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Column: Don’t look for a messiah in our next President

The race for the Áras may be dramatic – but real change will only come from somewhere else, writes Colm O’Gorman.

Colm O'Gorman

I HAVE BEEN away from home for the past few weeks, firstly on a family break and now for work. And so I have missed all the turmoil and drama of the race for the Áras.

I value the importance and the symbolism of the office of the President. It is the highest office in the land, and one that, thanks to the integrity and principled innovation of both Mary Robinson and Mary McAleese, has proven to be of both great significance and great importance.

Of course the President of our Republic has no executive or political power, but it is a position that can and should reflect and even amplify the values and aspirations of the Irish people.  Irish society has been battered by successive scandals and institutional failures over the past decade or more.  The old pillars to which we looked for leadership and for definition of our collective values have fallen. Politics, Church and most recently our banks have all lost public confidence to varying degrees. And as they have fallen we have looked around for new pillars, new institutions upon which we could rely.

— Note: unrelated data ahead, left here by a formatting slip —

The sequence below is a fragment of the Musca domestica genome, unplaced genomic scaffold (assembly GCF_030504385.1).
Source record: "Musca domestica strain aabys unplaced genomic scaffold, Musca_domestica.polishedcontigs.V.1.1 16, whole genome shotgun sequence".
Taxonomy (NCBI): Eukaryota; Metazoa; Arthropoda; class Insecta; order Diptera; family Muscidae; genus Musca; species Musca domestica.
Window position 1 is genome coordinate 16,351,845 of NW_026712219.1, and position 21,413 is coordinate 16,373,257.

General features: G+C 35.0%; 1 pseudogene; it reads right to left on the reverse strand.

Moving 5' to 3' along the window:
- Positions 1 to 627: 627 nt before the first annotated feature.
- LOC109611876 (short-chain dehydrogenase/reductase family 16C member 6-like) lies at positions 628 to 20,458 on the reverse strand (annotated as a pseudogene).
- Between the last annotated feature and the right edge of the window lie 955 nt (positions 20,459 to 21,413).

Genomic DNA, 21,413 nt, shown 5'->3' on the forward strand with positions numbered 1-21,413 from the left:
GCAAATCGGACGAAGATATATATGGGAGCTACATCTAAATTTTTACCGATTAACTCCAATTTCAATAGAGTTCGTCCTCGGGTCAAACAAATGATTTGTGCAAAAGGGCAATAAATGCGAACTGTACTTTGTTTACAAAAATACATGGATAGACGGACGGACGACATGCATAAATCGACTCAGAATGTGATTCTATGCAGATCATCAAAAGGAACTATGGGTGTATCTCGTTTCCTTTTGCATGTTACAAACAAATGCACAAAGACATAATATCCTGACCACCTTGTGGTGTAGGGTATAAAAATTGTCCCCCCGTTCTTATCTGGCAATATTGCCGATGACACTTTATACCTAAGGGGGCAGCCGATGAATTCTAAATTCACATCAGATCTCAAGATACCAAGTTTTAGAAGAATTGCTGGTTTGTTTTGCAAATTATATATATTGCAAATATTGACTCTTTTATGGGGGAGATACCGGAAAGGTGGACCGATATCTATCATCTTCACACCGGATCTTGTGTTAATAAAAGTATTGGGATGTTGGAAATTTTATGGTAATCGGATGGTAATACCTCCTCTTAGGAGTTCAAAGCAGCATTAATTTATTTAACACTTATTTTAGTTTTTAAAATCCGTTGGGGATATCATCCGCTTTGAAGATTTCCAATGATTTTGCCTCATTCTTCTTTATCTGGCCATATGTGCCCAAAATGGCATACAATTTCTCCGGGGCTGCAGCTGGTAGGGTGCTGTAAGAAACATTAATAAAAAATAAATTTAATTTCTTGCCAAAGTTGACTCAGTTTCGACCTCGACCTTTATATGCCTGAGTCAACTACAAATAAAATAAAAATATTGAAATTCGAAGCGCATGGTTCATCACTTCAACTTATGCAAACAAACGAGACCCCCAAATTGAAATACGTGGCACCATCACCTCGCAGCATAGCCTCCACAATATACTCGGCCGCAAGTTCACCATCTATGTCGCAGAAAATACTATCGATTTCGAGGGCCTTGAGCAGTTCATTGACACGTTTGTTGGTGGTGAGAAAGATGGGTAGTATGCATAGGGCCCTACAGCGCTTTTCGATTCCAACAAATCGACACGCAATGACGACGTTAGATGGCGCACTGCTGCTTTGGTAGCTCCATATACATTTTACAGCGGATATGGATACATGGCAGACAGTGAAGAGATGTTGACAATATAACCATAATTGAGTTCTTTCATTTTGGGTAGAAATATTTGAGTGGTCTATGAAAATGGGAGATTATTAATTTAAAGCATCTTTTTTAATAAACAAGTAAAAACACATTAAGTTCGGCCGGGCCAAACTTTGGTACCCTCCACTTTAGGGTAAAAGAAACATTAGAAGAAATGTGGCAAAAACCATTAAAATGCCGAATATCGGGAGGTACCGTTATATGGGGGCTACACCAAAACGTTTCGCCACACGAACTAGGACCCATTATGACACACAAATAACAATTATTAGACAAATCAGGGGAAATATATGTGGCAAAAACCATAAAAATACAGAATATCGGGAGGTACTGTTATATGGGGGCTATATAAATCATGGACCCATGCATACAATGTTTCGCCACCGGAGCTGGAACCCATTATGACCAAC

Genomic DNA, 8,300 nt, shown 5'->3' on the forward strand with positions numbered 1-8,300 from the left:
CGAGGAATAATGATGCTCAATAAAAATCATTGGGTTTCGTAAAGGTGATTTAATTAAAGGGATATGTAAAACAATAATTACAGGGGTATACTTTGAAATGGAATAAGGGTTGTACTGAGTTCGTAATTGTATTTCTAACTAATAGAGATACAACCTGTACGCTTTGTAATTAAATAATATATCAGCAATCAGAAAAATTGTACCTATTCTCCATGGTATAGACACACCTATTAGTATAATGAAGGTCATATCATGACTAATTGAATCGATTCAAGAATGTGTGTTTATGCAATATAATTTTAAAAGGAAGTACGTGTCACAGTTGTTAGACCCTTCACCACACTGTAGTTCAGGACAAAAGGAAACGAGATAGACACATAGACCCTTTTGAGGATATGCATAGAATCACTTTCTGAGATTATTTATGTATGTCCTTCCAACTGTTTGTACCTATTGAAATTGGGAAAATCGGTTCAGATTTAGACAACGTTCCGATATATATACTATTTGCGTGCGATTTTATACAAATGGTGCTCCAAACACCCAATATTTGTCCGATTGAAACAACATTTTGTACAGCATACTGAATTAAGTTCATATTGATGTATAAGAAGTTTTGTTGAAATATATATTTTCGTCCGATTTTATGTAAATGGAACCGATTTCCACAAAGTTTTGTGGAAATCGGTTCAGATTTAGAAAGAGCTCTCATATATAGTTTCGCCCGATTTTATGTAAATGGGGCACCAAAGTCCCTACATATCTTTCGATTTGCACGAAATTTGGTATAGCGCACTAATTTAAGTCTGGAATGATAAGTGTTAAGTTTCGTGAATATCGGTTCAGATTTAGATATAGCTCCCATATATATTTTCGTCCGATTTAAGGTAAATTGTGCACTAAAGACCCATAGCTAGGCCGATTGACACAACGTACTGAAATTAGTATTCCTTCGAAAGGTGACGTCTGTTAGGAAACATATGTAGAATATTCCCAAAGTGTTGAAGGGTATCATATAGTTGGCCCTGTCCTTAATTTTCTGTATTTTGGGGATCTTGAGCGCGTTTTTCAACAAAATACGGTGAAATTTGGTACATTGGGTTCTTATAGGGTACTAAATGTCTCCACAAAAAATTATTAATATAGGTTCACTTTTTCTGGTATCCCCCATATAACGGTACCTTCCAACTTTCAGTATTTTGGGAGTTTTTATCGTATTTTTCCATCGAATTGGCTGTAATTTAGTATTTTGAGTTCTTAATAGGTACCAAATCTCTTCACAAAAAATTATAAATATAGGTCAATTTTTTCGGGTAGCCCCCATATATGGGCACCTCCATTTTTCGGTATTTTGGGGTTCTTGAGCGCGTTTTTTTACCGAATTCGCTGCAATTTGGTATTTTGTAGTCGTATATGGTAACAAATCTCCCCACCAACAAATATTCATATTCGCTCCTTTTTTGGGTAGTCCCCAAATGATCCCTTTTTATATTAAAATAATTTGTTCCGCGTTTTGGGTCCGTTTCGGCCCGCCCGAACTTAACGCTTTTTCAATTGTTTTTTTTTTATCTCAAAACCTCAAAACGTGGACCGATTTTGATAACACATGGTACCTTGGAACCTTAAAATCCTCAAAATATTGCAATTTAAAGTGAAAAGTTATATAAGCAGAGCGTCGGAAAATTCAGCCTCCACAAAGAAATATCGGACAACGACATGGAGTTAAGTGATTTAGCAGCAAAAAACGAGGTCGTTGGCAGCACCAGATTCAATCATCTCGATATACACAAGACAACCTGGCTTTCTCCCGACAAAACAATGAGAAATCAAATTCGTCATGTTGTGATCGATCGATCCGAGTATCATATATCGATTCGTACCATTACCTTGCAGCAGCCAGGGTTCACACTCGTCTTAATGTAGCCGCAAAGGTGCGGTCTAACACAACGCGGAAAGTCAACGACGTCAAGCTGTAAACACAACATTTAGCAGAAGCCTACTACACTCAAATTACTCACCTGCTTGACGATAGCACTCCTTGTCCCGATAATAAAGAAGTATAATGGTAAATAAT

Understandable enough I suppose, after all we have never really developed a culture of broad public ethical and values based discourse that isn’t reliant upon some institution or other to lead it. And that for me is the real problem. For generations we have abdicated responsibility for such an important discourse to others. We have looked to political tribes, faith-based dogma or most recently the values of the markets to define who we are and how we might be measured as worthwhile or successful. Rather than develop a culture of broad-based, inclusive, bottom-up discourse we looked to those we placed in powerful positions above us to tell us who we should be and how we should live. And now in many cases we have discovered that the rules set for us by them, were often unevenly applied. The values they espoused and the moral demands they made of us, they often failed to apply to themselves.

Many of us were cuckolded, or just plain self-deluded